There were no comprehensive customer and market research. There were no heated debates with

meetings lingering into the wee hours of the night. The decision was easily reached and agreed to by all.

However, this is not to say the decision for the Indiana Mothers’ Milk Bank to change its name to The

Milk Bank was made in haste without thoughtful consideration.

Indiana Mothers’ Milk Bank (IMMB) was established in 2005 operating out of a local Indiana hospital

that provided operational and financial support in the first few years. IMMB began to grow and the

growth of IMMB took it out of the hospital and in a position to support itself. Since its opening, IMMB

has opened milk depots in Indiana, Wisconsin, Illinois, Missouri and Kentucky. IMMB has generous

donor moms from across the United States without whom it cannot exist. And lastly, IMMB provides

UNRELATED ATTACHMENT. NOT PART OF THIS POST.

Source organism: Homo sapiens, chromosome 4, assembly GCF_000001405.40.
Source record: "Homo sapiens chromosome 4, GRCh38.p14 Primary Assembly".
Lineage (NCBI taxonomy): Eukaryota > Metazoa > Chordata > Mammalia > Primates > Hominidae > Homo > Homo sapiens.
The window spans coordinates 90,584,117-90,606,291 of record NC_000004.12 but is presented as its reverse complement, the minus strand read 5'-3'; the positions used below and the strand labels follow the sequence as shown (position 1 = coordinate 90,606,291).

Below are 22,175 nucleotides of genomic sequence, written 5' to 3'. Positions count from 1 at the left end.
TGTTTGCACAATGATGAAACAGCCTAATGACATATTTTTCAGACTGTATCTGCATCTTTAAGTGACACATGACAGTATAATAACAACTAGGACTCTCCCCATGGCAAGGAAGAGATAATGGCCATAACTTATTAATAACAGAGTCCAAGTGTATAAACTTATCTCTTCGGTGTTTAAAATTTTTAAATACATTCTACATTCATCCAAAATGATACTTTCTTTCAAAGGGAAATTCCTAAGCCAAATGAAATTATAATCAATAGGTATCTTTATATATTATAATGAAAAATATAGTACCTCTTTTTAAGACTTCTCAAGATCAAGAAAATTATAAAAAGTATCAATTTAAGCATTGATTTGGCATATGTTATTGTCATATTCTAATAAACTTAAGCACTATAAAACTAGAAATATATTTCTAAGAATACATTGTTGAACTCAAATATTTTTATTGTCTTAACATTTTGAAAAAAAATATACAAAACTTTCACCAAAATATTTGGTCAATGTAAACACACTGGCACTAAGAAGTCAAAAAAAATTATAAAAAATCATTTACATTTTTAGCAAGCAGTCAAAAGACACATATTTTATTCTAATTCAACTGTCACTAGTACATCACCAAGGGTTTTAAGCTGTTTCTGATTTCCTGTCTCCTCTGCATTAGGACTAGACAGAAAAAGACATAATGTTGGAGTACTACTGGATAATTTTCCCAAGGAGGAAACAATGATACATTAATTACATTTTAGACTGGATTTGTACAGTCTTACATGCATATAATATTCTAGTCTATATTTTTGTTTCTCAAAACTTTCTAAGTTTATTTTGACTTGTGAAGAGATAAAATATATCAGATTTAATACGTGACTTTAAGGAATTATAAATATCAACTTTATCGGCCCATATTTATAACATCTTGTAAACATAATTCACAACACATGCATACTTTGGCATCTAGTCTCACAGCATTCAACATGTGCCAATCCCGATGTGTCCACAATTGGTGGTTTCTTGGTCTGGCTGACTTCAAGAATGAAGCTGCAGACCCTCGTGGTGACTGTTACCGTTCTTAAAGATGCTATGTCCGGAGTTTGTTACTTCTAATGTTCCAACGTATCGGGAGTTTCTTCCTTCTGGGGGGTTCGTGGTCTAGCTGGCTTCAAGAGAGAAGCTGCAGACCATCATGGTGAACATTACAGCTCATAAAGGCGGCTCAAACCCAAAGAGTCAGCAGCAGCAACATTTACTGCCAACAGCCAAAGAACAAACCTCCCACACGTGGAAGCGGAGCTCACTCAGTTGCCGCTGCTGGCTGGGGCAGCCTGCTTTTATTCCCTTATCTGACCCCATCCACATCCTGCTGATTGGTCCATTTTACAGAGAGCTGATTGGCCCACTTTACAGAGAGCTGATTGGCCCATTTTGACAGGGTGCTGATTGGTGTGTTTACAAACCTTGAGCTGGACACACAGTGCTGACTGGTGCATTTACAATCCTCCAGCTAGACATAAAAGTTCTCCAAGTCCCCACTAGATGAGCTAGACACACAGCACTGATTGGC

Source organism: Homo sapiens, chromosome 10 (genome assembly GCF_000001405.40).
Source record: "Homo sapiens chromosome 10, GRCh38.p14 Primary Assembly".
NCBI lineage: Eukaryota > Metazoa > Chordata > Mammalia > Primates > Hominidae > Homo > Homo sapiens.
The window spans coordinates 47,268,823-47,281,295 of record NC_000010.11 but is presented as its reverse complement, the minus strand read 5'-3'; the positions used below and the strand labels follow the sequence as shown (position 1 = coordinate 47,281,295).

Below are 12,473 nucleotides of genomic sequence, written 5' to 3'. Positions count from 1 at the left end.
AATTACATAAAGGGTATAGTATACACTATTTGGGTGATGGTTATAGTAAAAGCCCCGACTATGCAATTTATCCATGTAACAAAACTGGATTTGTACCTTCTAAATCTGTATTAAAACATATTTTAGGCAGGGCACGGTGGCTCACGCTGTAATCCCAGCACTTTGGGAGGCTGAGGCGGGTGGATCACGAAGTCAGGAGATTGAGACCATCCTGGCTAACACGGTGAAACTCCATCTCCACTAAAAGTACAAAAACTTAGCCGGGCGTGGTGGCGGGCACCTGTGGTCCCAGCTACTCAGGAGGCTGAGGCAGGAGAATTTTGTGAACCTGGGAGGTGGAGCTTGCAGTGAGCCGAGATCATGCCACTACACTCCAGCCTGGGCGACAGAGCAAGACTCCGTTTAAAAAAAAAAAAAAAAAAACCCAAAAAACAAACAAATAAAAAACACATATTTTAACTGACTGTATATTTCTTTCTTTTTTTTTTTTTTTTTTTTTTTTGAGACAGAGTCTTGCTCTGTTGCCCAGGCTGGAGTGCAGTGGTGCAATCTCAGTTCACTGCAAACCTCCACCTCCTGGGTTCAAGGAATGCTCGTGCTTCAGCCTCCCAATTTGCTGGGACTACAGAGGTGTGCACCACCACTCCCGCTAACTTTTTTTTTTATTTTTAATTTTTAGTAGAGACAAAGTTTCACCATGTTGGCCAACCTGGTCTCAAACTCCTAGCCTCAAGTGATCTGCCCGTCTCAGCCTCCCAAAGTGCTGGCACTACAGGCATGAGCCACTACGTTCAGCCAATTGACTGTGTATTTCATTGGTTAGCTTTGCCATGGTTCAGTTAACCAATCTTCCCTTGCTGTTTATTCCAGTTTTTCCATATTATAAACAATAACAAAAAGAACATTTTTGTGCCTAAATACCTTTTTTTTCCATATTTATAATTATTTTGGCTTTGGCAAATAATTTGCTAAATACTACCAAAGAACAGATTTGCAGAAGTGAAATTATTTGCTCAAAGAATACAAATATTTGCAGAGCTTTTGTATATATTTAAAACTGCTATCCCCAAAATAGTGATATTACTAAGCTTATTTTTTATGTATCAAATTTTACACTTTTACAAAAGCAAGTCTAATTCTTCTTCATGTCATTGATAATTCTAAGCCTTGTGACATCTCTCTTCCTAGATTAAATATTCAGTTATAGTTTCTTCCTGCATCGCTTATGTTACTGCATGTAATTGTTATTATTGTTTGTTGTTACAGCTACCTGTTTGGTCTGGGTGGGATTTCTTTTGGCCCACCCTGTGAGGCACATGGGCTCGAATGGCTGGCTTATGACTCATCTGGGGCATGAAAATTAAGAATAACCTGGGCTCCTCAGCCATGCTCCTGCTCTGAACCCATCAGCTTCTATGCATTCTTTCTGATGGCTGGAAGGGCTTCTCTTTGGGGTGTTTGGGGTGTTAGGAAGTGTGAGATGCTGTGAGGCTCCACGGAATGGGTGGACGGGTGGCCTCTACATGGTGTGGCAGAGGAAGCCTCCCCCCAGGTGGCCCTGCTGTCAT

human donor milk to hospitals in Indiana, throughout the Midwest and other regions countrywide.

Notably, in 2013, IMMB distributed over 200,000 ounces of milk to fragile babies in NICUs across the

US.

The tremendous growth over the past few years hinted at undertones of redefinition for IMMB.

Recognizing that it had much more to offer outside of the confines of Indiana, IMMB employees and

board members knew change was in order. The passion and drive of the dedicated employees and

board members to redefine IMMB in the present and sustain the organization for the future lead its

efforts to change the name. After retreats in February 2014 the groups recognized a desire to redefine

IMMB to better speak to who we are and where we want to be in years to come. With little hesitation

and debate a decision was made to change the name of the Indiana Mothers’ Milk Bank to The Milk

Bank, Inc.

As a board member since 2011 and the current president of the board, I am overcome with joy and

excitement to be part of this momentous event. While our name has changed, our purpose and

dedication has not. The Milk Bank remains committed in its mission and rooted to a desire to provide

community health by expanding the safe use of human milk for all babies, especially premature and ill

infants.

“What is in a name? That which we call a rose by any other name would smell as sweet,” William

Shakespeare.

 

Harkins-Rose